Lithium Phenylthio(2-vinylcyclopropyl)cuprate1

[61754-34-5]  · C11H12CuLiS  · Lithium Phenylthio(2-vinylcyclopropyl)cuprate  · (MW 246.79) (cis)

[71647-04-6] (trans)

[102511-64-8]

(heterocuprate useful in 1,4-addition-elimination reactions2 and annulations3)

Solubility: sol THF; less sol ether.

Analysis of Reagent Purity: an assay to determine relative thermal stabilities4 can be used to estimate reagent quality and concentration: a sample of known volume and temperature is quenched with excess PhCOCl; the yield of 2-vinylcyclopropyl phenyl ketone is measured by GC or HPLC, the response of which is calibrated using authentic product and an appropriate internal standard.

Preparative Method: 2-vinylcyclopropyllithium5 is prepared by cooling a 0.25 M ether or THF solution of 1-bromo-2-vinylcyclopropane6 under Ar to -78 °C. Dropwise addition of 1.1-1.4 equiv of a solution of t-Butyllithium is followed by stirring for 2 h. One equiv of Phenylthiocopper(I)7 is added, and the resultant slurry is diluted with 5 mL THF per mmol of cyclopropane. The reaction is warmed to -20 °C; a clear, light brown solution of cuprate forms after stirring for 20 min. It is cooled to -78 °C and is used directly.

Handling, Storage, and Precautions: best results are obtained with PhSCu prepared from high purity CuI salts,8 dry, O2-free solvents, and alkyllithium solutions free of contaminating alkoxides or hydroxides.9 t-BuLi is pyrophoric;10 care must be exercised in its handling. Use in a fume hood.

This cyclopropyl organometallic reagent is representative of the heterocuprate class of organocopper reagents.11 Only the cyclopropyl group, and not the SPh group, is nucleophilically reactive. The nontransferable SPh group, or dummy ligand,12 provides enhanced thermal stability and solubility compared to the analogous homocuprate. Heterocuprates generally exhibit less nucleophilic reactivity than the corresponding homocuprates; however, increased thermal stabilities coupled with greater efficiency in use of the transferable ligand make them reasonable alternative reagents. This is particularly true when higher reaction temperatures are required, or when the organolithium used to form the cuprate is difficult or expensive to prepare.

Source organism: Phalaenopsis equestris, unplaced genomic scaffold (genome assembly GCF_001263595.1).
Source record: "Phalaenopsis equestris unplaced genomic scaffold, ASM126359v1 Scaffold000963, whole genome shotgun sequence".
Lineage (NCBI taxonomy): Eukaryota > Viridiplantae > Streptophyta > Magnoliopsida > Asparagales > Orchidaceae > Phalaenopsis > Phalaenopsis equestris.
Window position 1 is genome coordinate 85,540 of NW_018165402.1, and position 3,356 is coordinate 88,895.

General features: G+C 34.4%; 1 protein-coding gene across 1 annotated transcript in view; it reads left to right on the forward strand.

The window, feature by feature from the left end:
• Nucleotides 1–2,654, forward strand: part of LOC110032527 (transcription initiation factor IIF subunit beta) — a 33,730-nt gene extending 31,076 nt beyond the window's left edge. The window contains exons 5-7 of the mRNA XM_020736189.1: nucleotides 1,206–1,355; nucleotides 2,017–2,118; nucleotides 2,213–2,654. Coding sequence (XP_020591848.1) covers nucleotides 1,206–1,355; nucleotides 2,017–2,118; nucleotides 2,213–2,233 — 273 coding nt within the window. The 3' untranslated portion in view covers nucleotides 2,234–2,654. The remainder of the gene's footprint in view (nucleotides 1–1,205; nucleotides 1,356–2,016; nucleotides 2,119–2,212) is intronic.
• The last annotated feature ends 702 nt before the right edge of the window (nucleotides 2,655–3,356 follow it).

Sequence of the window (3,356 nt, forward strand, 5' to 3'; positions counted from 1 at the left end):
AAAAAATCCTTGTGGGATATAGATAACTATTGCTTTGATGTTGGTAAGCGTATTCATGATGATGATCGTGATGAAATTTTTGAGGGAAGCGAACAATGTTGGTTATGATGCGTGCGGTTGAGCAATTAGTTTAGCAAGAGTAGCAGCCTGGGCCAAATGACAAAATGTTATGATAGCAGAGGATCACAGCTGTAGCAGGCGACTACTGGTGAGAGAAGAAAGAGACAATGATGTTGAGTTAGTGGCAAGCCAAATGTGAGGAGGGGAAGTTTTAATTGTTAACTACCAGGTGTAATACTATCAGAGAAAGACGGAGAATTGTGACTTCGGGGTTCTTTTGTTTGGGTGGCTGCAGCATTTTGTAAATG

Lithium phenylthio(2-vinylcyclopropyl)cuprate has been used in acylations3 and 1,4-addition-elimination reactions with 3-halo-2-alkenones.13 The products of these reactions undergo high-yield thermal ring expansions (see Lithium Cyclopropyl(phenylthio)cuprate), providing a two-step, seven-membered ring annulation method. 4-Cycloheptenones and various seven-membered ring bicycloalkadienones and spiroalkadienones (eq 1)13 can be prepared.

Either the cis- or trans-isomer or a mixture of isomeric 1-bromo-2-vinylcyclopropanes can be used in the reaction, although rearrangement is more facile with the cis-isomer. The method has been used in a convergent total synthesis of the sesquiterpene b-himachalene to assemble the 7,6-fused ring core of the natural product.14

Related Reagents.

Lithium Bis(2-vinylcyclopropyl)cuprate; Lithium Dimethylcuprate; Lithium Methyl(phenylthio)cuprate.


1. (a) Lipshutz, B. H.; Sengupta, S. OR 1992, 41, 135. (b) Posner, G. H. An Introduction to Synthesis Using Organocopper Reagents; Wiley: New York, 1980.
2. (a) Perlmutter, P. Conjugate Addition Reactions in Organic Synthesis; Pergamon: New York, 1992. (b) Kozlowski, J. A. COS 1991, 4, 169. (c) Hulce, M.; Chapdelaine, M. J. COS 1991, 4, 237. (d) Chapdelaine, M. J.; Hulce, M. OR 1990, 38, 225. (e) Posner, G. H. OR 1975, 22, 253. (f) Posner, G. H. OR 1972, 19, 1.
3. Piers, E.; Burmeister, M. S.; Reissig, H.-U. CJC 1986, 64, 180.
4. Bertz, S. H.; Dabbagh, G. CC 1982, 1030.
5. Wender, P. A.; Filosa, M. P. JOC 1976, 21, 3490.
6. (a) Landgrebe, J. A.; Becker, L. W. JOC 1968, 33, 1173. (b) Seyferth, D.; Yamazaki, H.; Alleston, D. L. JOC 1963, 28, 703.
7. PhSCu in purities of 95 to >98% is commercially available. For the preparation of PhSCu in THF, see Corey, E. J.; Boger, D. L. TL 1978, 39, 4597.
8. Purification methods: (a) Posner, G. H.; Sterling, J. J. JACS 1973, 95, 3076. (b) Perrin, D. D.; Armarego, W. L. F. Purification of Laboratory Chemicals, 3rd ed.; Pergamon: New York, 1988; p 322. (c) Lipshutz, B. H.; Whitney, S.; Kozlowski, J. A.; Breneman, C. M. TL 1986, 27, 4273.
9. Corey, E. J.; Naef, R.; Hannon, F. J. JACS 1986, 108, 7114.
10. Wakefield, B. J. Organolithium Methods; Academic: New York, 1988; pp 11-15.
11. Posner, G. H.; Whitten, C. E.; Sterling, J. J. JACS 1973, 95, 7788.
12. Lipshutz, B. H. SL 1990, 119.
13. Piers, E.; Morton, H. E.; Nagakura, I.; Thies, R. W. CJC 1983, 61, 1226.
14. Piers, E.; Ruediger, E. H. CJC 1983, 61, 1239.

Martin Hulce

Creighton University, Omaha, NE, USA



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